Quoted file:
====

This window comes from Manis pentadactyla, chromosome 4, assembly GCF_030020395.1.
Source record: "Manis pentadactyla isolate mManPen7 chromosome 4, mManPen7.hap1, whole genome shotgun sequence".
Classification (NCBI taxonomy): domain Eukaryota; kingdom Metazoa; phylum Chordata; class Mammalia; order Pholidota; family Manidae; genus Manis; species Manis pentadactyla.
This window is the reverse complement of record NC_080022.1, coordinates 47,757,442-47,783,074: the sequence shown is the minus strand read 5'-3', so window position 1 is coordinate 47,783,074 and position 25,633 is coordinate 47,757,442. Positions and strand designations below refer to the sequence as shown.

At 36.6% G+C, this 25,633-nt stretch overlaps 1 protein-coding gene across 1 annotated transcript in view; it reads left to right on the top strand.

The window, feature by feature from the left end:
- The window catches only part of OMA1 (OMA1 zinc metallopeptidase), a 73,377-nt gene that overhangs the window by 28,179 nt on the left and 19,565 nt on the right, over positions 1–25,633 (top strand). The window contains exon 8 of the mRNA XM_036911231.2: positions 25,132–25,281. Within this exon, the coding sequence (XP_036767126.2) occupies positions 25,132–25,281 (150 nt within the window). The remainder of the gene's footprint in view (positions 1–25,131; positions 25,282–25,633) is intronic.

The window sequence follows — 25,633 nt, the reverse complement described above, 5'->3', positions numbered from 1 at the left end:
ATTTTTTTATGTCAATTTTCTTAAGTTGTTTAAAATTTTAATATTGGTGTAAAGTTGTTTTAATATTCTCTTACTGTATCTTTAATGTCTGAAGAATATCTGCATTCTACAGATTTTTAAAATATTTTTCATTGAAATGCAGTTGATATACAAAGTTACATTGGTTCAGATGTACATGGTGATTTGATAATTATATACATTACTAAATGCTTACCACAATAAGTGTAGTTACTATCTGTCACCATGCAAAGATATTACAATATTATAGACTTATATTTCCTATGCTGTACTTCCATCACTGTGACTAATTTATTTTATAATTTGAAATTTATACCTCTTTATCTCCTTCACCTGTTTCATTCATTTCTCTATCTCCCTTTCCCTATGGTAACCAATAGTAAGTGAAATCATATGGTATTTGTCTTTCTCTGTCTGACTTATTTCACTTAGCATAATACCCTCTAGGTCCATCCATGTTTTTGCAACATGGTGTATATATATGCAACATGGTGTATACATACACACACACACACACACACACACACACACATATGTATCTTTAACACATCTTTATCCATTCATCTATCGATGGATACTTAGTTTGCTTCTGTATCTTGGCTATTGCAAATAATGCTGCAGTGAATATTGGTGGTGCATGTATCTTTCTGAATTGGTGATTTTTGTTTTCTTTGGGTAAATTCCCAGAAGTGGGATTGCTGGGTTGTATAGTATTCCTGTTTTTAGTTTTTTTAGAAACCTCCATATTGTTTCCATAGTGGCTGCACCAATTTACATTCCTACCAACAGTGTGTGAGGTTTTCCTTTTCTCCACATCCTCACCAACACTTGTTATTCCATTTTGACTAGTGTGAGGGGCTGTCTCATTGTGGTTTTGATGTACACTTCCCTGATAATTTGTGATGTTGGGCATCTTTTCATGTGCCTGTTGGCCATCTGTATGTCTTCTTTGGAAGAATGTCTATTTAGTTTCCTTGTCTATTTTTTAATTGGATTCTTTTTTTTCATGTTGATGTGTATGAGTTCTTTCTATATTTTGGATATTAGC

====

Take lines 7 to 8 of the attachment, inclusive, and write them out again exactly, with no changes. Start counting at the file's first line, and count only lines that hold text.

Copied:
- The window catches only part of OMA1 (OMA1 zinc metallopeptidase), a 73,377-nt gene that overhangs the window by 28,179 nt on the left and 19,565 nt on the right, over positions 1–25,633 (top strand). The window contains exon 8 of the mRNA XM_036911231.2: positions 25,132–25,281. Within this exon, the coding sequence (XP_036767126.2) occupies positions 25,132–25,281 (150 nt within the window). The remainder of the gene's footprint in view (positions 1–25,131; positions 25,282–25,633) is intronic.

The window sequence follows — 25,633 nt, the reverse complement described above, 5'->3', positions numbered from 1 at the left end: